# ab Present the transition diagram or table for a DFA that... (0+1)* (010 + 11) (0 + 1)*

```COT 4210
Fall 2014
Sample Problems Key
1. Draw a DFA to recognize the set of strings over {a,b}*that contain the same number of occurrences
of the substring ab as of the substring ba.
b
a
a
b
a
ab
a

a
b
b
b
ba
a
b
2.
3.
Present the transition diagram or table for a DFA that accepts the regular set denoted by the
expression (0+1)* (010 + 11) (0 + 1)*
0
1
<>
<0>
<1>
<0>
<0>
<01>
<01>
<010+11>
<010+11>
<1>
<0>
<010+11>
<010+11>
<010+11>
<010+11>
Consider the following assertion:
Let R be a regular language, then any set S, such that S  R = S, is also regular.
State whether you believe this statement to be True or False by circling your answer.
TRUE
FALSE
If you believe that this assertion is True, present a convincing argument (not formal proof) to back
up your conjecture. If you believe that it is False, present a counterexample using known regular
and non-regular languages, R and S, respectively.
Let R =  and S = anbn; S  R = anbn = S, but S is not regular.
4.
Assume that L1 and L1L2 are both regular languages. Is L2 necessarily a regular language? If so,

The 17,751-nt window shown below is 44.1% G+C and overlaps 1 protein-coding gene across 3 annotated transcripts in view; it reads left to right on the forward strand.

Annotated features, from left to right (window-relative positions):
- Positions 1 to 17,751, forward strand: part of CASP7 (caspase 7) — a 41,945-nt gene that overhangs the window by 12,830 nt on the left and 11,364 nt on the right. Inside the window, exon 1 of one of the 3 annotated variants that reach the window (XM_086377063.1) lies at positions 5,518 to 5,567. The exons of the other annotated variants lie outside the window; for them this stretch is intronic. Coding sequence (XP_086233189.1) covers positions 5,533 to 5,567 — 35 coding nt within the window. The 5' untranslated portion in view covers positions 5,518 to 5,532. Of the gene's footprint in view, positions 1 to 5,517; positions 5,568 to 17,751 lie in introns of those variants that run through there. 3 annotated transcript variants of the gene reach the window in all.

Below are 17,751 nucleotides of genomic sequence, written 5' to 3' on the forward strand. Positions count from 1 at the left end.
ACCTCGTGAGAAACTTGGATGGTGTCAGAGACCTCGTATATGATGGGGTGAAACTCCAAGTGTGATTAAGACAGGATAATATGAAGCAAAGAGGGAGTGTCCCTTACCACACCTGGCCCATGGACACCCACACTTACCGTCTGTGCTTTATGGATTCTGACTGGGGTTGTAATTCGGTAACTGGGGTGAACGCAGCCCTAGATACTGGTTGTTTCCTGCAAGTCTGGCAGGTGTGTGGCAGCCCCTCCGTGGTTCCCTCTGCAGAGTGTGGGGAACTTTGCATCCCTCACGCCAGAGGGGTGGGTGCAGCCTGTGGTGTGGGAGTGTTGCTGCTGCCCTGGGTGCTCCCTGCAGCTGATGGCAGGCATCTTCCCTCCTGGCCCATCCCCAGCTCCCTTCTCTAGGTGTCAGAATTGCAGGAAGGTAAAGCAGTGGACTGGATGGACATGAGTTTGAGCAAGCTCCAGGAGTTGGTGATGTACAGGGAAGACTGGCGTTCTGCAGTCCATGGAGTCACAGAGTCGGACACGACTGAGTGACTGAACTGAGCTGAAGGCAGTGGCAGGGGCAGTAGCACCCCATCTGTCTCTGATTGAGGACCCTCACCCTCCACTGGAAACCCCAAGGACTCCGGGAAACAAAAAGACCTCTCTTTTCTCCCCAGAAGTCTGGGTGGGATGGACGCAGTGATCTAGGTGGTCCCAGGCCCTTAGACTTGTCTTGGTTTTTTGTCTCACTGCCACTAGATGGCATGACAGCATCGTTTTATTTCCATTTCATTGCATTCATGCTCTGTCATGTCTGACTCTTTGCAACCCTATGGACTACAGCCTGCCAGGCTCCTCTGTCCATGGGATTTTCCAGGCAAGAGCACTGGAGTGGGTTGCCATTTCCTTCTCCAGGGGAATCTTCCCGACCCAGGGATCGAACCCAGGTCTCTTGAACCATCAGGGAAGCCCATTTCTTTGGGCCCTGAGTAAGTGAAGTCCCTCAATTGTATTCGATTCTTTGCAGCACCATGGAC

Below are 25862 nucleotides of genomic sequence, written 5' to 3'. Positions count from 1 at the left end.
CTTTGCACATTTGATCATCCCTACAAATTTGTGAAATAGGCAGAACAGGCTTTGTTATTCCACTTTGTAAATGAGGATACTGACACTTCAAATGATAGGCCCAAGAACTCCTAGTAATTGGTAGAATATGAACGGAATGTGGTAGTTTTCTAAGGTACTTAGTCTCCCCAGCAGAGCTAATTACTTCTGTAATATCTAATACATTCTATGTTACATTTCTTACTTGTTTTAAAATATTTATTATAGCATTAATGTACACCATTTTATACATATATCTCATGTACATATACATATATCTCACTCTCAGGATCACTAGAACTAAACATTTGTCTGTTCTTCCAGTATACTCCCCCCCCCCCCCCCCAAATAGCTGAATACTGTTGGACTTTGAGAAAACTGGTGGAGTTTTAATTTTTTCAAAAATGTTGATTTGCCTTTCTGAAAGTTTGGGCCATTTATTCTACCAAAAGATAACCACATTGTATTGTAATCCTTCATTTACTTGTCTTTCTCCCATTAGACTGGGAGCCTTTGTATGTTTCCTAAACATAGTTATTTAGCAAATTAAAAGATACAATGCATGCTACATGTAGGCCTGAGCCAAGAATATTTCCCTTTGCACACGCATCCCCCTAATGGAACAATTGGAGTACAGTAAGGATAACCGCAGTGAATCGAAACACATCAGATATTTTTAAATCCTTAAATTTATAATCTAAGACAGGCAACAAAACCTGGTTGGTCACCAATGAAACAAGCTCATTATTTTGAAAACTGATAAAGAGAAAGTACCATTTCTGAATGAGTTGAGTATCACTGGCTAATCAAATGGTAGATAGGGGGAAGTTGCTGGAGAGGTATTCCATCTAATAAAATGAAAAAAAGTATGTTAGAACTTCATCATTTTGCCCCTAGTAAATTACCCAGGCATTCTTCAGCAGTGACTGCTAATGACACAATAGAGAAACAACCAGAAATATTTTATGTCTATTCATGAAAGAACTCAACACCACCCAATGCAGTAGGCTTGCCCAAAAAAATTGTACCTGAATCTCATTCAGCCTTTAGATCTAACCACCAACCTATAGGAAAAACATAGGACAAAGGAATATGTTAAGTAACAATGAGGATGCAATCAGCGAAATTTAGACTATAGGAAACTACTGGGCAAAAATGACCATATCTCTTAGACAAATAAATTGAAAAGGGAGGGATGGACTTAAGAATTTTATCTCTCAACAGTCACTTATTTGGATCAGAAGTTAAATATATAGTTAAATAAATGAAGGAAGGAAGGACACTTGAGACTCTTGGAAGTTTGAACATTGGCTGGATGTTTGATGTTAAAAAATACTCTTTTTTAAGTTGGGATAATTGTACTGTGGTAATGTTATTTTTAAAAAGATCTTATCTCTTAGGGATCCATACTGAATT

prove this, otherwise show that L2 could either be regular or non-regular.
L2 could either be regular or non-regular
L2 regular: L1 = ; L2 = ; L1L2 = 
L2 non-regular: L1 = ; L2 = anbn; L1L2 = 
COT 4210
5.
–2–
Let L be defined as the language accepted by the finite state automaton A:
0
A
0

1
B
A
λ
1
D
C
1
E
0,1
a.)
Fill in the following table, showing the -closures for each of A’s states.
State
-closure
b.)
A
{A}
B
{B,C}
C
{C}
D
{ D, E }
E
{E}
Convert A to an equivalent deterministic finite state automaton. Use states like AC to denote the
subset of states {A,C}. Be careful -- -closures are important.
0
A
1
1
1
BC
A
0,1
0
Λ
0
BCDE
COT 4210
6.
–3–
Let L be defined as the language accepted by the finite state automaton A:
0,1
0
A:
0,1
0
1
A
C
B
0
Change A to a GNFA (although I don’t see the need for all those  transitions). Now, using the
technique of replacing transition letters by regular expressions and then ripping (collapsing) states,
develop the regular expression associated with A that represents the set (language) L.
0+1
0
A:
λ
0
λ
1
A
S
0+1
C
B
F
0
0+1+0(0+1)
0+1
A:
0
0
S
λ
1
C
B
F
00
000*1+0+1+0(0+1)
A:
A:
0+1+00*1
S
λ
C
F
(0+1+00*1)(000*1+0+1+0(0+1))*
S
Note: (0+1+00*1)(000*1+0+1+0(0+1))* = (0+1+0+1)(0+1)* = (0+1)(0+1)* + (0+1)(0+1)* = (0+1)+
F
COT 4210
7.
–4–
Let L be defined as the language accepted by the finite state automaton A:
0,1
0
A:
0
A
0,1
1
B
C
0
Using the technique of regular equations, develop the regular expression associated with A that
represents the set (language) L.
A =  + C0
B = A0 + B0
C = A(0+1) + B1 + C(0+1)
B = 0 + C00 + B0 = (0 + C00) 0*
C = (0+1) + C0(0+1) + (0 + C00)0*1 + C(0+1))
= (0+1) + 0+1 + C(00 +01 + 0 +1 + 00+1)
= (0+1) + 0+1 + C(00 + 0 +1 + 0+1)
= (0+1+0+1) (00 + 0 +1 + 0+1)*
= (0+1+0+1) (0 +1)* = (0+1)+
COT 4210
8.
>1
–5–
Given a finite state automaton denoted by the transition table shown below, and assuming that 5
and 6 are final states, fill in the equivalent states matrix I have provided. Use this to create an
equivalent, minimal state automaton. State 1 is the start state.
a
b
c
4
6
2
2
4,5X
2,6
1,2
2
5
2
1
3
2,4
5,6
4,5X
2,5